Monday, March 10, 2014

I know your deeds, that you are neither cold nor hot.


2003 from Ratzinger:
"In those situations where homosexual unions have been legally recognized or have been given the legal status and rights belonging to marriage, clear and emphatic opposition is a duty."

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Today from Magister:
"Fernández explains the reserve of the then-archbishop of Buenos Aires:

"There were sectors that were putting a strong emphasis on doctrinal certainty, on the honor of the Church and its self-preservation, and that felt that they were represented by few ecclesial authorities. The sectors that had a plan even slightly different from these latter, like Cardinal Bergoglio and many others, were very respectful of these choices, or at the very least met them with silence.”

...

On February 22, 2011, the feast of the Chair of St. Peter, Bernardini delivered a homily that was interpreted by almost everyone as a harangue in defense of Benedict XVI but in reality was a concerted attack on Bergoglio.

The nuncio placed under accusation those priests, religious, and above all those bishops who were keeping a “low profile” and leaving the pope alone in the public battle in defense of the truth.

"We have to acknowledge," he said, “that there has increased year after year, among theologians and religious, among sisters and bishops, the group of those who are convinced that belonging to the Church does not entail the recognition of and adherence to an objective doctrine.”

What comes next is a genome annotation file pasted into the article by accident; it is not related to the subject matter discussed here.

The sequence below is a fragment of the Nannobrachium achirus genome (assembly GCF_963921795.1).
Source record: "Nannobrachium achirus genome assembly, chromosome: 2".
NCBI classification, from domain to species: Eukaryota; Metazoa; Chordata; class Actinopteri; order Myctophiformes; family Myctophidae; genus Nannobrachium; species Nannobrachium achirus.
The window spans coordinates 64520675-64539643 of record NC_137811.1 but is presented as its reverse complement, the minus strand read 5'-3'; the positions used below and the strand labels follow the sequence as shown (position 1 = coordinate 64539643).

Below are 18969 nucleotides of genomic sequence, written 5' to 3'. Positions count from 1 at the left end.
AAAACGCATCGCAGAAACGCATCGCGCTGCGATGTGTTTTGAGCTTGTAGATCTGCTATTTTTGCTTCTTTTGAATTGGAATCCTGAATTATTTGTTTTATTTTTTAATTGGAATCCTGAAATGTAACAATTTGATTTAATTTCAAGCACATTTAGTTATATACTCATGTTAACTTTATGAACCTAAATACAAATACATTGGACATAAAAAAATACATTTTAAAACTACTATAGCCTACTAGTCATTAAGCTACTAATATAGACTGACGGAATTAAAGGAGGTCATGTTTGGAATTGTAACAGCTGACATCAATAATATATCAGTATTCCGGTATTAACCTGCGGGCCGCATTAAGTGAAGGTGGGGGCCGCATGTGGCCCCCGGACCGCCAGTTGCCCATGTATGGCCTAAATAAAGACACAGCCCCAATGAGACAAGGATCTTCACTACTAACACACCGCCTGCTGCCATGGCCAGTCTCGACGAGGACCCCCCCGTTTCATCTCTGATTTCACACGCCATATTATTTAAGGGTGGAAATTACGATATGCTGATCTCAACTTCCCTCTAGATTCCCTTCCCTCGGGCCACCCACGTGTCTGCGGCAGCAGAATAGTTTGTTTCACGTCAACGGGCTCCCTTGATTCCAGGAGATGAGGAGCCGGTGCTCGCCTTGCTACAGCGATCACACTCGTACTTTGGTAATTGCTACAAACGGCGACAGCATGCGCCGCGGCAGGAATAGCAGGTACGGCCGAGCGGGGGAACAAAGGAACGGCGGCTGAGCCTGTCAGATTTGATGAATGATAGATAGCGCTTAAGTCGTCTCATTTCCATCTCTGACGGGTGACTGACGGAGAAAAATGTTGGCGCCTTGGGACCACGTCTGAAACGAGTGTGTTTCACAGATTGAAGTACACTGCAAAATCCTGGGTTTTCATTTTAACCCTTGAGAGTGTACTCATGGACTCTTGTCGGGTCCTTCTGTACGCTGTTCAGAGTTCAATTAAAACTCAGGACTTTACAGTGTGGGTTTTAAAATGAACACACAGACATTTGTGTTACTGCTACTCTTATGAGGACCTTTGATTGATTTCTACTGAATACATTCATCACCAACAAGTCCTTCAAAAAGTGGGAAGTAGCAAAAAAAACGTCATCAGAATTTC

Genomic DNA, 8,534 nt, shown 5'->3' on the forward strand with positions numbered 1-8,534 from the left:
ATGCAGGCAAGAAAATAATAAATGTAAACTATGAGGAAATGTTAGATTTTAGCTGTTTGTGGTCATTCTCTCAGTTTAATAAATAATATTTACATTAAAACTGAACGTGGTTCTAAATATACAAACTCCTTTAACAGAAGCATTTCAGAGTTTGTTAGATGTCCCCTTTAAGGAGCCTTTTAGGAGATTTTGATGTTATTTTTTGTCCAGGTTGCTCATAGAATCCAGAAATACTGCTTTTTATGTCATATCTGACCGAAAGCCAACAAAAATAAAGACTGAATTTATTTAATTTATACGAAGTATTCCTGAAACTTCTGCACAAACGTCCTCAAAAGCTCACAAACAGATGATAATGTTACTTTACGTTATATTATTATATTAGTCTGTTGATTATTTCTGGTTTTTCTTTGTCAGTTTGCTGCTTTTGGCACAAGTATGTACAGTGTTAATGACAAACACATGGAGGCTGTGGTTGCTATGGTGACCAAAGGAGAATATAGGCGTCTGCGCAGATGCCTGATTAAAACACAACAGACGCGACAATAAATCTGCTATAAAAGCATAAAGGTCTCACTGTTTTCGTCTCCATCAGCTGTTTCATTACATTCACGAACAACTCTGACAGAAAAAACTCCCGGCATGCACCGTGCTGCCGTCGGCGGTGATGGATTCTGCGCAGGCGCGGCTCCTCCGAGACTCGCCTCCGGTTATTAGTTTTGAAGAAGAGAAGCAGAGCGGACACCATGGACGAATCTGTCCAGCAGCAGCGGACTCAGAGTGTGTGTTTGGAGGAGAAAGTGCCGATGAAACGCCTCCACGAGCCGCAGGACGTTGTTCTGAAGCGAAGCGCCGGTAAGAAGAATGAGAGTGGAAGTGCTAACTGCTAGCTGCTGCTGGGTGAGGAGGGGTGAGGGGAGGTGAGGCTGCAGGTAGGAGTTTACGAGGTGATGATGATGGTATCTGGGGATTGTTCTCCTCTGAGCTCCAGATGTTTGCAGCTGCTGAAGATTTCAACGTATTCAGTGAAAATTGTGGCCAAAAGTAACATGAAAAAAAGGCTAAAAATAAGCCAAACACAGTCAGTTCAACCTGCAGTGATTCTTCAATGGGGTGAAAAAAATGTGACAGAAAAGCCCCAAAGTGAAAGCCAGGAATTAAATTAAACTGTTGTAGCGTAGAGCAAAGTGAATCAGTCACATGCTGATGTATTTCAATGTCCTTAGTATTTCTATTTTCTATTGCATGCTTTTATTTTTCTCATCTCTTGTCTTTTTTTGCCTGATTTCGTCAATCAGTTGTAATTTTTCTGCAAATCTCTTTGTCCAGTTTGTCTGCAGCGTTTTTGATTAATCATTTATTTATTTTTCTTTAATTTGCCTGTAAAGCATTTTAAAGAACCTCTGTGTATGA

...

In 2010, at the height of the episcopate's battle of to block the legalization of marriage between persons of the same sex in Argentina, there emerged the idea of holding a prayer vigil [in front of parliament]. Esteban Pittaro, of the 'Università Australe of Opus Dei, sent an e-mail to the chancery of Buenos Aires, telling them about the event. The following day he saw that he had missed a phone call and realized that it was a number of the archdiocese.

Esteban called back and Bergoglio answered in person. 'It seems like a wonderful thing to me that you should pray. But the fact that you want to spend all night in the plaza . . . It will be cold, go home, pray at home, as a family!” the cardinal told him. 'He supported the march, but he was right to discourage the vigil, because the following day there were demonstrations in fa for of homosexual marriage. And he wanted to avoid the contrast,' Pittaro recounts.”


The then-archbishop of Buenos Aires could not bear the “obsessive rigidity” of certain churchmen on questions of sexual morality. “He was convinced,” writes Elisabetta Piqué, " that the worst thing would be to insist and seek out conflict on these issues.”

Are we really still wondering about this?



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1 comment:

mgl said...

Interesting. Archbishop Bergoglio is portrayed by one of his own proteges as a man who was keenly (even excessively) sensitive to public opinion, and who attempted to shape perceptions in a particular way.

Reading between the lines, it seems likely that under the previous papacies, the Archbishop was not able to give free rein to this inclination. But now that he's in charge, he's under no such constraints. Or any constraints at all, for that matter.

It certainly puts all those "spontaneous" and "humble" gestures of the past year in a different light.